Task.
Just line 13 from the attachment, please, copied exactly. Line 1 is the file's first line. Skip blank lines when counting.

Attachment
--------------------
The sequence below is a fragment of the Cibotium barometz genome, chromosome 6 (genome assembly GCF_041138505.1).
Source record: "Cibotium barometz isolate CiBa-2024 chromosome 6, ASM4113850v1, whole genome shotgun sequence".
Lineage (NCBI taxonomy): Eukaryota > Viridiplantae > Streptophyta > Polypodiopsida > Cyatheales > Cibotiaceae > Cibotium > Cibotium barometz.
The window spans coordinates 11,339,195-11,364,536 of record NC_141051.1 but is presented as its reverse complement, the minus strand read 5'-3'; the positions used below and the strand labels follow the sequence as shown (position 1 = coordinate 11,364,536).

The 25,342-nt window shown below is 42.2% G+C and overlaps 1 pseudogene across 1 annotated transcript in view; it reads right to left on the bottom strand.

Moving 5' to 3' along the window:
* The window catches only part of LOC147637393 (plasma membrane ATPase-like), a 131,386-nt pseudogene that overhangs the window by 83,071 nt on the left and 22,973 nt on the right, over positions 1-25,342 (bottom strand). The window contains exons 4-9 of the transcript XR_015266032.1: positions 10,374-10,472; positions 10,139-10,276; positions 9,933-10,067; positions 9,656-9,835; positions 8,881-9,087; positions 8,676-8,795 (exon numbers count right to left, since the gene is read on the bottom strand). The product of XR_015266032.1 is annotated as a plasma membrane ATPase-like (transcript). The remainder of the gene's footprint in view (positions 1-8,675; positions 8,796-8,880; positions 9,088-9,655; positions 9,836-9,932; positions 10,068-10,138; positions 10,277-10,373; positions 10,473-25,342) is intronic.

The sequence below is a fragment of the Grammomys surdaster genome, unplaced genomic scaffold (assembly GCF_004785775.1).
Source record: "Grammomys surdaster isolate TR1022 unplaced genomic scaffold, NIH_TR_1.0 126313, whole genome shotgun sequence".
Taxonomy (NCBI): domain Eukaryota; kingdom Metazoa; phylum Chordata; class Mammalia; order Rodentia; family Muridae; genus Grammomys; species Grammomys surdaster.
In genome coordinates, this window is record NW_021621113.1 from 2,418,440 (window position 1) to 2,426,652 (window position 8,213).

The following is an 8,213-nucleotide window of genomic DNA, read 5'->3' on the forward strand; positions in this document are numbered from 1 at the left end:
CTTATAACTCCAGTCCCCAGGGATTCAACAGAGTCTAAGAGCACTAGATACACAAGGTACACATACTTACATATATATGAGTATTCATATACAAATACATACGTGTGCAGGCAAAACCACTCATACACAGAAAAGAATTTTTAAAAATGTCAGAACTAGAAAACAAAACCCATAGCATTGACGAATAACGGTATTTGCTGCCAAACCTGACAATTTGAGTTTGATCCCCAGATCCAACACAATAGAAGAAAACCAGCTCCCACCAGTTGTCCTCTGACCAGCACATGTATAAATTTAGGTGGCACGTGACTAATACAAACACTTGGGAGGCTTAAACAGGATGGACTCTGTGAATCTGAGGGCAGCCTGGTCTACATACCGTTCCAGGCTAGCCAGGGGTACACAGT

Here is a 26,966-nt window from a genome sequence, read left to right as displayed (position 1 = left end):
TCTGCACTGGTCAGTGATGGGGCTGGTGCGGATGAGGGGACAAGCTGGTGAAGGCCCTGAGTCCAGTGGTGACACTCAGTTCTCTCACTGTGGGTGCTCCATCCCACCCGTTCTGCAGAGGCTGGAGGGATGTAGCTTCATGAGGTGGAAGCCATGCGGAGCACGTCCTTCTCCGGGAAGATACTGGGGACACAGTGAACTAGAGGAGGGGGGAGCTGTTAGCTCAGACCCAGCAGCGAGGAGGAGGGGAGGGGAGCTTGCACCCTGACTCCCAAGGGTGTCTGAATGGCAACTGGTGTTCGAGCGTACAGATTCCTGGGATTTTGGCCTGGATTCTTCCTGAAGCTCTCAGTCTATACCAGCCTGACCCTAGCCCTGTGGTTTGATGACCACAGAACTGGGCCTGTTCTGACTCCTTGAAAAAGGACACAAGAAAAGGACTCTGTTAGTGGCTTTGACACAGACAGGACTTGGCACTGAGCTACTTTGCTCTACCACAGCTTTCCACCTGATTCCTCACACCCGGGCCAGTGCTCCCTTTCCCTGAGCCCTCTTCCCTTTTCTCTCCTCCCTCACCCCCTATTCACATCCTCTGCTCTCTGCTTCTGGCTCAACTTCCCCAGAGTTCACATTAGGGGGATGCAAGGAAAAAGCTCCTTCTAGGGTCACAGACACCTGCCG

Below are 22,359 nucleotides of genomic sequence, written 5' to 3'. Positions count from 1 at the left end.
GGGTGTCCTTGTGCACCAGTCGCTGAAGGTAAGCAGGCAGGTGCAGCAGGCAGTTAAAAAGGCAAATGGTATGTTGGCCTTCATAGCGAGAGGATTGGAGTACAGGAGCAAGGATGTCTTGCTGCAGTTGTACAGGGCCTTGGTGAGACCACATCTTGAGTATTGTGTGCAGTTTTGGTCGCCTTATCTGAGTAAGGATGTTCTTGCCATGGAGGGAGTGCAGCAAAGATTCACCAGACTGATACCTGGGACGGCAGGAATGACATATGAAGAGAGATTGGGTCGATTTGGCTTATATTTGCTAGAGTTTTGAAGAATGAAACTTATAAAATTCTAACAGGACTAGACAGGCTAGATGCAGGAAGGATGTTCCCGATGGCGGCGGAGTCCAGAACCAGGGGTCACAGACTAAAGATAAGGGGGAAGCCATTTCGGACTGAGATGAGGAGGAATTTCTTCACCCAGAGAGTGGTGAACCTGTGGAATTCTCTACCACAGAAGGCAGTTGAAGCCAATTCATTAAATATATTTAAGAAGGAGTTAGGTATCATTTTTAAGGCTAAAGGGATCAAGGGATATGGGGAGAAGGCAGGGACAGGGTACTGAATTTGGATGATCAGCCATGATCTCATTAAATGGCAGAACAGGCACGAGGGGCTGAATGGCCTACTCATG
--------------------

CTTATAACTCCAGTCCCCAGGGATTCAACAGAGTCTAAGAGCACTAGATACACAAGGTACACATACTTACATATATATGAGTATTCATATACAAATACATACGTGTGCAGGCAAAACCACTCATACACAGAAAAGAATTTTTAAAAATGTCAGAACTAGAAAACAAAACCCATAGCATTGACGAATAACGGTATTTGCTGCCAAACCTGACAATTTGAGTTTGATCCCCAGATCCAACACAATAGAAGAAAACCAGCTCCCACCAGTTGTCCTCTGACCAGCACATGTATAAATTTAGGTGGCACGTGACTAATACAAACACTTGGGAGGCTTAAACAGGATGGACTCTGTGAATCTGAGGGCAGCCTGGTCTACATACCGTTCCAGGCTAGCCAGGGGTACACAGT